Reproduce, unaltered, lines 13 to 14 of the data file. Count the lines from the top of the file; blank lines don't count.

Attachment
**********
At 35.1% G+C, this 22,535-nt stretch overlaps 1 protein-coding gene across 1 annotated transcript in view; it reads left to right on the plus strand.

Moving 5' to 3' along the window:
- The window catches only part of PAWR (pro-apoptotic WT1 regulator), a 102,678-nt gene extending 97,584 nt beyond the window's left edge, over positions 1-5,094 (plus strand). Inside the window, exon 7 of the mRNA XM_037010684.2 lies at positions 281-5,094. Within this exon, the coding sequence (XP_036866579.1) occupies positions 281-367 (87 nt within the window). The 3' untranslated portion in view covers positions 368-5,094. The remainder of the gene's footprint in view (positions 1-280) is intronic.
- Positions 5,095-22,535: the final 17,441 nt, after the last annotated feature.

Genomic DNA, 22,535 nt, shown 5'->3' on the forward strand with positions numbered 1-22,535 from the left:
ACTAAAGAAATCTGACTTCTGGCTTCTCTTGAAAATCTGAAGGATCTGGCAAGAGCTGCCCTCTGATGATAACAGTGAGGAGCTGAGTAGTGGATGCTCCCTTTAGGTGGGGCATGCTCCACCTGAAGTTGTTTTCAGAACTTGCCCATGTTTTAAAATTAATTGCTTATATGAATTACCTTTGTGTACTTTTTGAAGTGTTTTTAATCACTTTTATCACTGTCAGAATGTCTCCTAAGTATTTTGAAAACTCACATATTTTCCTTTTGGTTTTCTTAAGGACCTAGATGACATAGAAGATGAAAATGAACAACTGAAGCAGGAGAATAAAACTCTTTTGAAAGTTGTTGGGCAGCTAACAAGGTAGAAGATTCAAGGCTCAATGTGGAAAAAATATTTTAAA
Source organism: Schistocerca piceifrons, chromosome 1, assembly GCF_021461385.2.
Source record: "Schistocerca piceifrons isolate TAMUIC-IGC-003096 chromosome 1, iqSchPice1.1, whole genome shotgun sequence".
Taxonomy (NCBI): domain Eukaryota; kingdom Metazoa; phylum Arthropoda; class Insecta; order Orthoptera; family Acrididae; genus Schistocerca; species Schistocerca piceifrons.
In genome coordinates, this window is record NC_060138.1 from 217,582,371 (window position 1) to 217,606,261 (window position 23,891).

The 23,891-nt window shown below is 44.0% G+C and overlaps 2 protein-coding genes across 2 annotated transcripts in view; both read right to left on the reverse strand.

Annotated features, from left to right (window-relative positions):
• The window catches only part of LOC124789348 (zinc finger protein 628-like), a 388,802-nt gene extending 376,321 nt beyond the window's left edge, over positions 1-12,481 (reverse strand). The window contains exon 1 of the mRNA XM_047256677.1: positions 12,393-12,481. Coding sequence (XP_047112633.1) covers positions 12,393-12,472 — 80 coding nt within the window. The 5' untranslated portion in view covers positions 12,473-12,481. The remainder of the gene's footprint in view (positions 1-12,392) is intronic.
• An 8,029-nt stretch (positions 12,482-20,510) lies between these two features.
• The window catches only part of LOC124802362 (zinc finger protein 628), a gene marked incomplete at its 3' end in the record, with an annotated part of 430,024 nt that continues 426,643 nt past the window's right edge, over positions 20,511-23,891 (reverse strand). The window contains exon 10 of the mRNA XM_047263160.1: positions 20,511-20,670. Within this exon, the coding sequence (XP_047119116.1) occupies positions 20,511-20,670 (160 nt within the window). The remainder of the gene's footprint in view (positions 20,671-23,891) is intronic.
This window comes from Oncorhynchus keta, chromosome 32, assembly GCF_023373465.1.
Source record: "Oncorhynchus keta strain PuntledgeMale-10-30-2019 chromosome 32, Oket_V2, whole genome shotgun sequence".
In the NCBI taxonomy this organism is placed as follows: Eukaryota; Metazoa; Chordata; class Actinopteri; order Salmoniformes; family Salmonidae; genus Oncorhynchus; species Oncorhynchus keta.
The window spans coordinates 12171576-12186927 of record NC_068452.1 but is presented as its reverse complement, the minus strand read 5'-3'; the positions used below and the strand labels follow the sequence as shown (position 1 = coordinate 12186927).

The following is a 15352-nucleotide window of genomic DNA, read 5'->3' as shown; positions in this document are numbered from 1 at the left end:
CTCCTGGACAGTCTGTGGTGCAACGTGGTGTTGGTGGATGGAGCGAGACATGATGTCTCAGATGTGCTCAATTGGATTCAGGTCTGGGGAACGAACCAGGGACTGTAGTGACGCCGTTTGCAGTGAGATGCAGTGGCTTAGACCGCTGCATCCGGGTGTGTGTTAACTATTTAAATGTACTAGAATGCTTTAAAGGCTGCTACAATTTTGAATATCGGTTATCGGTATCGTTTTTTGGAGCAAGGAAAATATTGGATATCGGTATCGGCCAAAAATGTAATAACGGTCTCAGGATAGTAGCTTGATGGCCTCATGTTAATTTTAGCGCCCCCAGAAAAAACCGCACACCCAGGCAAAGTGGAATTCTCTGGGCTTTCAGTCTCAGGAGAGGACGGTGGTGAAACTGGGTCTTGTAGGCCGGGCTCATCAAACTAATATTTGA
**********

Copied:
• The window catches only part of LOC124789348 (zinc finger protein 628-like), a 388,802-nt gene extending 376,321 nt beyond the window's left edge, over positions 1-12,481 (reverse strand). The window contains exon 1 of the mRNA XM_047256677.1: positions 12,393-12,481. Coding sequence (XP_047112633.1) covers positions 12,393-12,472 — 80 coding nt within the window. The 5' untranslated portion in view covers positions 12,473-12,481. The remainder of the gene's footprint in view (positions 1-12,392) is intronic.
• An 8,029-nt stretch (positions 12,482-20,510) lies between these two features.